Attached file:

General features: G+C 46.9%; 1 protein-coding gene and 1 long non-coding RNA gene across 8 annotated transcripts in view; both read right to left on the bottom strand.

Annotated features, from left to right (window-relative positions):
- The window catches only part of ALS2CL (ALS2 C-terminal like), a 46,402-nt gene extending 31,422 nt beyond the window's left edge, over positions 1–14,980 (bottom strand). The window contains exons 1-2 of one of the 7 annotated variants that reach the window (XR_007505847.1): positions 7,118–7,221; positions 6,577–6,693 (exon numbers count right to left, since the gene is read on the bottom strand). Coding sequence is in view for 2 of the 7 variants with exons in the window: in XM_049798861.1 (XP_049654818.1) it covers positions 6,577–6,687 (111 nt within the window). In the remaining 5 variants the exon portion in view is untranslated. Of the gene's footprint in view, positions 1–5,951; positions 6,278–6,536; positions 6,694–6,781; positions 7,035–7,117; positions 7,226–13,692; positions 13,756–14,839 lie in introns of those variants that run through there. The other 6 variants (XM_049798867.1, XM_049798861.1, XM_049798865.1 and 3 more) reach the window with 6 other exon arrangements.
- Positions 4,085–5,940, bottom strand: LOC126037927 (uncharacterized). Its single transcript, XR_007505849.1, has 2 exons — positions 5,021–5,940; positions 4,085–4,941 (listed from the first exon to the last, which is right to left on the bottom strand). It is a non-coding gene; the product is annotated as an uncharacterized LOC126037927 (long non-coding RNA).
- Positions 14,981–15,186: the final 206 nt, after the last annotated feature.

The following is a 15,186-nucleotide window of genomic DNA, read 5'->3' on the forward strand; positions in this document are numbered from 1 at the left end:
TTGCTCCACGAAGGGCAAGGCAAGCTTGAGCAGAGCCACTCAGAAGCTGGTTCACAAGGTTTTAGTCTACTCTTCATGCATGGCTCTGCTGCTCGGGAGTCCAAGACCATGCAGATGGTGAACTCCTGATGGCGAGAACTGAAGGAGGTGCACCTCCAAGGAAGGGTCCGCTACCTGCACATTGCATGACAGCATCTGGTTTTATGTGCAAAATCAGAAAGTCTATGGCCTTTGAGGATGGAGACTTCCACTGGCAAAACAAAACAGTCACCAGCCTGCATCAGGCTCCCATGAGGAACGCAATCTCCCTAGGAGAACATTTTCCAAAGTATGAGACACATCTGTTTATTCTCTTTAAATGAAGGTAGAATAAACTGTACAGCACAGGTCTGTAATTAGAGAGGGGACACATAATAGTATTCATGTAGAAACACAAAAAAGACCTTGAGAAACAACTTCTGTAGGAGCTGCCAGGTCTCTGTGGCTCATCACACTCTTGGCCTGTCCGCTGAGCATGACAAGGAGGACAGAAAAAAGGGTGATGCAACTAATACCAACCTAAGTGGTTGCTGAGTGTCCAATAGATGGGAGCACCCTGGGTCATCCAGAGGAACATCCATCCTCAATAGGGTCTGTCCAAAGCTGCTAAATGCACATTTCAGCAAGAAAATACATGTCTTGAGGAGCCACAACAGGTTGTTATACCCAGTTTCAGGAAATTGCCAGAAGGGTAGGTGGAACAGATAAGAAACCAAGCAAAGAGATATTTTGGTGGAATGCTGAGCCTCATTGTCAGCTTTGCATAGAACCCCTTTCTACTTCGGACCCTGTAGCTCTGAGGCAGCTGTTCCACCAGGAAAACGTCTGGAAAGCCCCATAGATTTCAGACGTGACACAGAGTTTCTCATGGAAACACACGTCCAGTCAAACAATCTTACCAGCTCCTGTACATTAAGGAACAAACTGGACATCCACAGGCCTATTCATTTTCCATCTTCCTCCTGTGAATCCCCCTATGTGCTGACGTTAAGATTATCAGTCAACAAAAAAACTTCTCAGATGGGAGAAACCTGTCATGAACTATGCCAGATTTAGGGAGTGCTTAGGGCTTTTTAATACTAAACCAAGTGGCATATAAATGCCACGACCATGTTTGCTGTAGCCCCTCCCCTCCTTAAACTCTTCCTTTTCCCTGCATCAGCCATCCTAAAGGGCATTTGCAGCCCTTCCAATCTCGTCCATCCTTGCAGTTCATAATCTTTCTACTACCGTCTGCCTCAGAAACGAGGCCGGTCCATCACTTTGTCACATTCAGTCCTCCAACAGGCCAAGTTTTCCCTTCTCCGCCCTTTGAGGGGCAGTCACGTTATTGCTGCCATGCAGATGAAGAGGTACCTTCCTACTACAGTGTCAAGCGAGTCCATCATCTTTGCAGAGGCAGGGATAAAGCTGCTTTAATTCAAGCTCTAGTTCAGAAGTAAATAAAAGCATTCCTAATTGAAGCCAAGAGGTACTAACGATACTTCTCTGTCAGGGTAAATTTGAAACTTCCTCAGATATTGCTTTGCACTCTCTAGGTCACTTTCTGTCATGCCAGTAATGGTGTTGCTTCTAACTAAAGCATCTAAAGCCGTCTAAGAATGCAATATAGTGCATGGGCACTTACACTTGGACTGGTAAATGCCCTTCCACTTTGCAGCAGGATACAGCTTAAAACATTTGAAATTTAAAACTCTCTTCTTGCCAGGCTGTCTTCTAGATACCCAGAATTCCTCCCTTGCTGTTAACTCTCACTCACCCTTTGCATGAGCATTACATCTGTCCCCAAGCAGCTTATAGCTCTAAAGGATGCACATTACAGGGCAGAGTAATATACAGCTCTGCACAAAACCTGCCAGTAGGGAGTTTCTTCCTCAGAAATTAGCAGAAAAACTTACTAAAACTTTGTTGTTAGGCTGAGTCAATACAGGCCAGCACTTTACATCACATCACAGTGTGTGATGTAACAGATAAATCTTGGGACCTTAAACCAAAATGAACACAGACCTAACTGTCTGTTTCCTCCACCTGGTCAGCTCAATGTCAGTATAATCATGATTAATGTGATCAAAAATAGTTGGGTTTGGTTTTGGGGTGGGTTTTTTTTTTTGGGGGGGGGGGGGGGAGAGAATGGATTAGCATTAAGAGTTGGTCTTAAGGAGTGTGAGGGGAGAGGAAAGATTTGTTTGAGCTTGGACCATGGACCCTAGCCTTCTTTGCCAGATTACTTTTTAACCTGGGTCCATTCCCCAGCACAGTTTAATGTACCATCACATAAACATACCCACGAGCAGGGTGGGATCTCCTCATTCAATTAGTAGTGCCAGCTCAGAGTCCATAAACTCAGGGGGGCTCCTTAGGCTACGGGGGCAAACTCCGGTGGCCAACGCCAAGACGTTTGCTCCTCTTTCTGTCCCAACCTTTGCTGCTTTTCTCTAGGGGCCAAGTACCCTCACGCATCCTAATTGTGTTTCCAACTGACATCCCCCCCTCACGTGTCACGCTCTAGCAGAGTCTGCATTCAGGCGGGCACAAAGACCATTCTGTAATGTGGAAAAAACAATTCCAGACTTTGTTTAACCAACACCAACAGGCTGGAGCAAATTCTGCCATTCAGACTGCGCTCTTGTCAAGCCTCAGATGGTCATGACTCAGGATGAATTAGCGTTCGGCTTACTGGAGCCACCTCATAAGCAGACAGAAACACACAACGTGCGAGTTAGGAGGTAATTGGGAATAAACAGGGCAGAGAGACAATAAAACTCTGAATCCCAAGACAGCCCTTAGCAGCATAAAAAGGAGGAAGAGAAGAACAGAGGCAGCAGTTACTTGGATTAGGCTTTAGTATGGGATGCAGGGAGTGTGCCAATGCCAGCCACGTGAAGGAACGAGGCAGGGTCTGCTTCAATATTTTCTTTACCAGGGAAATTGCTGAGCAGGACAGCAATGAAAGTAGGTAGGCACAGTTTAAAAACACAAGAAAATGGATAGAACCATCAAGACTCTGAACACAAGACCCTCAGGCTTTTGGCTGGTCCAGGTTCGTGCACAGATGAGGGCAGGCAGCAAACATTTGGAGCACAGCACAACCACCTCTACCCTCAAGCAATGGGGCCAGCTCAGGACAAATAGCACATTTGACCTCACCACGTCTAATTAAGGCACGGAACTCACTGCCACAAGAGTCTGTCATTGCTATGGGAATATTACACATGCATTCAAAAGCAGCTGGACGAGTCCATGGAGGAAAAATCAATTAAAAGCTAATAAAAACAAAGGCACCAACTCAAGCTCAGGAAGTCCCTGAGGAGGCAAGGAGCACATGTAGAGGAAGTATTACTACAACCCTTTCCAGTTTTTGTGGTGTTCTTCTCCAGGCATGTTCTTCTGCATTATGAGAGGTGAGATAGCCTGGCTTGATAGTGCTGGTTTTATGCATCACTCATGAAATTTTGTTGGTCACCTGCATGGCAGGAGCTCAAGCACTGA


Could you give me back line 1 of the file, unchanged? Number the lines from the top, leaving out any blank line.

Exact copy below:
General features: G+C 46.9%; 1 protein-coding gene and 1 long non-coding RNA gene across 8 annotated transcripts in view; both read right to left on the bottom strand.